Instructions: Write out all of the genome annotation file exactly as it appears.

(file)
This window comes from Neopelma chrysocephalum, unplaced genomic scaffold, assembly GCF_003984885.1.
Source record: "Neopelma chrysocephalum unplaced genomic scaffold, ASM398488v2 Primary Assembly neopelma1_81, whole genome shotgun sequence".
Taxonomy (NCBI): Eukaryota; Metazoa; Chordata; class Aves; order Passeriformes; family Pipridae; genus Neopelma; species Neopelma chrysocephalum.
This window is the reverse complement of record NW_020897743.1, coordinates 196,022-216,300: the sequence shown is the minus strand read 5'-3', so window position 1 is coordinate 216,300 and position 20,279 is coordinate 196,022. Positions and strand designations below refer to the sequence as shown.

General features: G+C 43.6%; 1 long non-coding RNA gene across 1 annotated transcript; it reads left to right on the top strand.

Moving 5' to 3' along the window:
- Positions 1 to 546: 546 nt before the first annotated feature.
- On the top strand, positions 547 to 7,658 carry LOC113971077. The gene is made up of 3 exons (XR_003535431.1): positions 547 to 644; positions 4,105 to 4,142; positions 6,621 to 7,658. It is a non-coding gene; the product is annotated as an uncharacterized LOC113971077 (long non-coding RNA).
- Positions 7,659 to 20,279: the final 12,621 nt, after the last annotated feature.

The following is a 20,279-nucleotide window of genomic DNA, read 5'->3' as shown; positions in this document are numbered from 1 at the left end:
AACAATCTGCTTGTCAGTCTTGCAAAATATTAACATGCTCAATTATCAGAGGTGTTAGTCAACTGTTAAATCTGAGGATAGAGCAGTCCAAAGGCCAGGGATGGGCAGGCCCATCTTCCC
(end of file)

This window comes from Neopelma chrysocephalum, unplaced genomic scaffold, assembly GCF_003984885.1.
Source record: "Neopelma chrysocephalum unplaced genomic scaffold, ASM398488v2 Primary Assembly neopelma1_81, whole genome shotgun sequence".
Taxonomy (NCBI): Eukaryota; Metazoa; Chordata; class Aves; order Passeriformes; family Pipridae; genus Neopelma; species Neopelma chrysocephalum.
This window is the reverse complement of record NW_020897743.1, coordinates 196,022-216,300: the sequence shown is the minus strand read 5'-3', so window position 1 is coordinate 216,300 and position 20,279 is coordinate 196,022. Positions and strand designations below refer to the sequence as shown.

General features: G+C 43.6%; 1 long non-coding RNA gene across 1 annotated transcript; it reads left to right on the top strand.

Moving 5' to 3' along the window:
- Positions 1 to 546: 546 nt before the first annotated feature.
- On the top strand, positions 547 to 7,658 carry LOC113971077. The gene is made up of 3 exons (XR_003535431.1): positions 547 to 644; positions 4,105 to 4,142; positions 6,621 to 7,658. It is a non-coding gene; the product is annotated as an uncharacterized LOC113971077 (long non-coding RNA).
- Positions 7,659 to 20,279: the final 12,621 nt, after the last annotated feature.

The following is a 20,279-nucleotide window of genomic DNA, read 5'->3' as shown; positions in this document are numbered from 1 at the left end:
AACAATCTGCTTGTCAGTCTTGCAAAATATTAACATGCTCAATTATCAGAGGTGTTAGTCAACTGTTAAATCTGAGGATAGAGCAGTCCAAAGGCCAGGGATGGGCAGGCCCATCTTCCC